SUMMARY OF INVENTION

A device and method is disclosed for training a person in slow motion to hit a ball at the sweet spot on a sports implement, with a primary application to golfing. [31] The preferred device includes two principal components: a housing that holds a ball with a pin which extends from the surface of the ball; and a plate removably affixed to the sports implement at its sweet spot and configured to define a center hole of sufficient size to fit over the pin. The housing is preferably configured to be removably affixed to a surface to hold it in place.

A preferred embodiment of the housing includes: a tube having an internal lip at one end and adjustable as to horizontal disposition on the housing; a rod slidably fitting within the tube; a stop affixed to an end of the rod to stop movement of the rod in one direction by abutting the end of the tube with the lip; a compression spring surrounding the rod and configured to slidably fit within the tube up to the internal lip in the tube so as to resist movement of the rod through the tube; a ball affixed to an end of the rod opposite the stop; and, a pin affixed to the ball and configured to extend from the ball. Optionally, a shock-absorbing rubber bumper is placed between the stop and the end of the tube with the internal lip.

In the preferred method of using the device, a player implements steps comprising swinging the sports implement in slow motion towards the ball on the housing; concentrating on the end of the rod protruding from the ball; engaging the plate at the center hole over the end of the protruding rod; and, withdrawing the sports implement. Optionally, a player engages the plate with sufficient force for sliding the rod within the tube and thereby compressing the compression spring.

TECHNICAL PROBLEM

A better solution is needed to the problem of effective training to hit the sweet spot of an instrument used in any sport where a player swings the instrument to hit a projectile. Golf is the principal exemplar used herein for discussion of the invention. However, the same principles apply to any such sport, such as baseball, softball, polo, badminton, squash, and table tennis.

A leading expert in the field of golf observed that millions of dollars annually spent on equipment does not seem to correspond to any improvement in the average handicap of golfers. This expert also noted that golf swing instruction is similarly unconnected to such improvement.

The problem is that even with a golf swing that looks just perfect, a player may not have the point of impact under exact control. For example, even with a perceptively perfect swing, if a golfer misses the sweet spot by as little as 15 mm, the ball will change its direction and there will be less power delivered to the ball.

TECHNICAL SOLUTION

The key to improving a golf handicap is training designed to improve precision in the point of impact such that the sweet spot on the golf club is consistently hit, especially for full swing shots. The device and method of the invention promote awareness and control over what is happening on the clubface at the moment of impact. This enables a player be able to build trust in his shot.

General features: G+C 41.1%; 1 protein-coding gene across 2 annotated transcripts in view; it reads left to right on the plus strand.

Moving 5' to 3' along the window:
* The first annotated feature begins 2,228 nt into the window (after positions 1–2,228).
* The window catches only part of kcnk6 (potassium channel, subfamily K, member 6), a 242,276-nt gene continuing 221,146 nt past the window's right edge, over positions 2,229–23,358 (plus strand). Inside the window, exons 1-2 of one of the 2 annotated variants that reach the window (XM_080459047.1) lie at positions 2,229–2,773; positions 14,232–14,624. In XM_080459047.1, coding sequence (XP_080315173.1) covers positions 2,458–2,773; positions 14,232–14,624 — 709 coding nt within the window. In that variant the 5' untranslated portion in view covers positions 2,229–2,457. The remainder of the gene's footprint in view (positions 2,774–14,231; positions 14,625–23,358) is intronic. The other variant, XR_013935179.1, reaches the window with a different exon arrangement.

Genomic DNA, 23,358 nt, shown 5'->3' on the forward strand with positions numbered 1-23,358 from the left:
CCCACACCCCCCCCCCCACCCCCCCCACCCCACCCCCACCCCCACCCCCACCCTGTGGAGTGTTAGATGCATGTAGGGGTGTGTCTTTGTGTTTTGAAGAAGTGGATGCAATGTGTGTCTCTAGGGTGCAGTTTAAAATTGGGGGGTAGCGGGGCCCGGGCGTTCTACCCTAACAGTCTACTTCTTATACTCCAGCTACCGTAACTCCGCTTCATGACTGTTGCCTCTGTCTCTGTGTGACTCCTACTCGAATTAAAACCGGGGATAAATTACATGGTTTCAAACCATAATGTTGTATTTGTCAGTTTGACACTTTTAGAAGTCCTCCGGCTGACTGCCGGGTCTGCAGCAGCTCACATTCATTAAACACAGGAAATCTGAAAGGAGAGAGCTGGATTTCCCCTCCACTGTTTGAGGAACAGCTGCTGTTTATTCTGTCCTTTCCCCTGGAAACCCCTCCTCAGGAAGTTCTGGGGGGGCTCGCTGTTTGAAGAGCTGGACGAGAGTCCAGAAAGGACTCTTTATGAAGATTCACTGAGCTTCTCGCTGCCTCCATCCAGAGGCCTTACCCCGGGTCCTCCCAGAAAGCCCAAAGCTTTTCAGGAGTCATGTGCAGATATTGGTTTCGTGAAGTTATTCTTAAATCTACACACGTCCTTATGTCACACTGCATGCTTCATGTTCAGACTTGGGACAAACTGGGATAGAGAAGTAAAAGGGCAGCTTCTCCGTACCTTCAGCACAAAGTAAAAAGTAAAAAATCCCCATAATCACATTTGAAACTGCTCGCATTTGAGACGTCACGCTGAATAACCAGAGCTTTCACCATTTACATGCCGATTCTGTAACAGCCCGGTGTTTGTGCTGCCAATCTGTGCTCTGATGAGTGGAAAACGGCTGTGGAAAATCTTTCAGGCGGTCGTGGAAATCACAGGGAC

In using the invention, the backswing and the downswing are executed slowly and smoothly. Such slow, smooth, accentuated and precise movements are well known in the training of ancient Eastern martial arts and are not practiced for the sake of slowness, but as a means to an end, to discern and to experience the motion in detail, body and mind. In this way, the path of the sweet spot (yellow plate with a small hole) through the swing is strongly impressed upon one's mind. Additionally, a great deal of concentration and feeling is needed for aligning the small hole on the pin that juts out of the ball. This literally draws a player's awareness to the striking surface and automatically the player becomes more and more conscious of it. This leads to more control at the moment of impact.

The invention promotes a player's feeling for correct timing. Deviations in timing can emerge if one does not have enough control over the moment the clubface touches the ball and because of that the full strength of the swing ‘explodes’ to soon. The result is that one actually hits the ball in follow through and because of that there is a loss of power. At the moment when the mass of a ball sits on the clubface and begins to leave it, the speed of the clubhead must be the greatest (relating to the entire swing). The invention promotes learning to swing through the ball.

ADVANTAGEOUS EFFECTS

The invention: 1) increases player recognition of the importance of hitting the ball at the optimal point of impact; 2) focuses player attention on two crucial impact points governing maximal effect: the spot of first impact on the ball; and the sweet spot on the instrument; 3) increases awareness of the moment when the clubface touches the ball (important for good timing); and, 4.) teaches a player to swing through the ball; and, 5) ingrains by force of habit, a sharp and precise path of the sweet spot through the swing.